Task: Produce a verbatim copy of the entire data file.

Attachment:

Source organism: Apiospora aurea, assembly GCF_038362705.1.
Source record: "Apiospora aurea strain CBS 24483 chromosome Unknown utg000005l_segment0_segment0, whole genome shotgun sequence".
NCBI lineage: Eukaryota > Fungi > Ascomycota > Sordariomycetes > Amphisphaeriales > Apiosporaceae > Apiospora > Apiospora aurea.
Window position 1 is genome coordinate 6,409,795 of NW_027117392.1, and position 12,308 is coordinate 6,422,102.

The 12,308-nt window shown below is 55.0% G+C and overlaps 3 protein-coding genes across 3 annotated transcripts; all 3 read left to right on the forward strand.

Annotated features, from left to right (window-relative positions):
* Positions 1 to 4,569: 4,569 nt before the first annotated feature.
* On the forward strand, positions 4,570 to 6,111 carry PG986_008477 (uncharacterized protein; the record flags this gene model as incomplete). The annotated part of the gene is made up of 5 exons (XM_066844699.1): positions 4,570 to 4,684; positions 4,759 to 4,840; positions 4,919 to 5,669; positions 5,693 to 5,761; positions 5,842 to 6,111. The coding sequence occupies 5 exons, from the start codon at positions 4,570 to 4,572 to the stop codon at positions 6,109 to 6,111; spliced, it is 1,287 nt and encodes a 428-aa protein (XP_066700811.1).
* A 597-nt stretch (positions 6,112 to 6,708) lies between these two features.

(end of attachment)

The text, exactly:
Source organism: Apiospora aurea, assembly GCF_038362705.1.
Source record: "Apiospora aurea strain CBS 24483 chromosome Unknown utg000005l_segment0_segment0, whole genome shotgun sequence".
NCBI lineage: Eukaryota > Fungi > Ascomycota > Sordariomycetes > Amphisphaeriales > Apiosporaceae > Apiospora > Apiospora aurea.
Window position 1 is genome coordinate 6,409,795 of NW_027117392.1, and position 12,308 is coordinate 6,422,102.

The 12,308-nt window shown below is 55.0% G+C and overlaps 3 protein-coding genes across 3 annotated transcripts; all 3 read left to right on the forward strand.

Annotated features, from left to right (window-relative positions):
* Positions 1 to 4,569: 4,569 nt before the first annotated feature.
* On the forward strand, positions 4,570 to 6,111 carry PG986_008477 (uncharacterized protein; the record flags this gene model as incomplete). The annotated part of the gene is made up of 5 exons (XM_066844699.1): positions 4,570 to 4,684; positions 4,759 to 4,840; positions 4,919 to 5,669; positions 5,693 to 5,761; positions 5,842 to 6,111. The coding sequence occupies 5 exons, from the start codon at positions 4,570 to 4,572 to the stop codon at positions 6,109 to 6,111; spliced, it is 1,287 nt and encodes a 428-aa protein (XP_066700811.1).
* A 597-nt stretch (positions 6,112 to 6,708) lies between these two features.